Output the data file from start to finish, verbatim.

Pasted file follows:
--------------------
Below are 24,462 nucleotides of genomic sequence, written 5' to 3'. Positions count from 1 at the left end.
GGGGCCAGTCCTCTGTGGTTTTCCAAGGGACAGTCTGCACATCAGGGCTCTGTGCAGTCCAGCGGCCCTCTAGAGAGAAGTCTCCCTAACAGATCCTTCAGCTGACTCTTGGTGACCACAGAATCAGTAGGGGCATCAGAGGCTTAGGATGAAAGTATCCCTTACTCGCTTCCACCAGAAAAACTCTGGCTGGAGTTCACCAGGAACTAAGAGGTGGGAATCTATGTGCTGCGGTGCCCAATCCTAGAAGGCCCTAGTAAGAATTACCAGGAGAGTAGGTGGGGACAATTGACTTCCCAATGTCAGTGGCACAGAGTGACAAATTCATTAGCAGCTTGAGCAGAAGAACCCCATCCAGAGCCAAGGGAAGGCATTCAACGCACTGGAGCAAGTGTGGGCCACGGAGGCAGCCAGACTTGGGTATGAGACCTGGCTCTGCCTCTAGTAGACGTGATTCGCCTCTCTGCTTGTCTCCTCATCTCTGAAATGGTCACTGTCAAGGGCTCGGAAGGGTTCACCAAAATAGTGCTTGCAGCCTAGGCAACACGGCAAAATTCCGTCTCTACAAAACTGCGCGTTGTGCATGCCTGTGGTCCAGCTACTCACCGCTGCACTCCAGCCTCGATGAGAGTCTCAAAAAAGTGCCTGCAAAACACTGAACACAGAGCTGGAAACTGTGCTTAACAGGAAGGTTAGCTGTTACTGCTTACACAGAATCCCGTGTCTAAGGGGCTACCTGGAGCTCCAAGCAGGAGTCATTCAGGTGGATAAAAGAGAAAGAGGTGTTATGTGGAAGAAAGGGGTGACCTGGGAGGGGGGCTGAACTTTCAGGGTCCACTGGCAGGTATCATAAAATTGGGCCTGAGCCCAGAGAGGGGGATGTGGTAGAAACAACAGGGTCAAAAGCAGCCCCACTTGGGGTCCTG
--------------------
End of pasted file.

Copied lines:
Below are 24,462 nucleotides of genomic sequence, written 5' to 3'. Positions count from 1 at the left end.
GGGGCCAGTCCTCTGTGGTTTTCCAAGGGACAGTCTGCACATCAGGGCTCTGTGCAGTCCAGCGGCCCTCTAGAGAGAAGTCTCCCTAACAGATCCTTCAGCTGACTCTTGGTGACCACAGAATCAGTAGGGGCATCAGAGGCTTAGGATGAAAGTATCCCTTACTCGCTTCCACCAGAAAAACTCTGGCTGGAGTTCACCAGGAACTAAGAGGTGGGAATCTATGTGCTGCGGTGCCCAATCCTAGAAGGCCCTAGTAAGAATTACCAGGAGAGTAGGTGGGGACAATTGACTTCCCAATGTCAGTGGCACAGAGTGACAAATTCATTAGCAGCTTGAGCAGAAGAACCCCATCCAGAGCCAAGGGAAGGCATTCAACGCACTGGAGCAAGTGTGGGCCACGGAGGCAGCCAGACTTGGGTATGAGACCTGGCTCTGCCTCTAGTAGACGTGATTCGCCTCTCTGCTTGTCTCCTCATCTCTGAAATGGTCACTGTCAAGGGCTCGGAAGGGTTCACCAAAATAGTGCTTGCAGCCTAGGCAACACGGCAAAATTCCGTCTCTACAAAACTGCGCGTTGTGCATGCCTGTGGTCCAGCTACTCACCGCTGCACTCCAGCCTCGATGAGAGTCTCAAAAAAGTGCCTGCAAAACACTGAACACAGAGCTGGAAACTGTGCTTAACAGGAAGGTTAGCTGTTACTGCTTACACAGAATCCCGTGTCTAAGGGGCTACCTGGAGCTCCAAGCAGGAGTCATTCAGGTGGATAAAAGAGAAAGAGGTGTTATGTGGAAGAAAGGGGTGACCTGGGAGGGGGGCTGAACTTTCAGGGTCCACTGGCAGGTATCATAAAATTGGGCCTGAGCCCAGAGAGGGGGATGTGGTAGAAACAACAGGGTCAAAAGCAGCCCCACTTGGGGTCCTG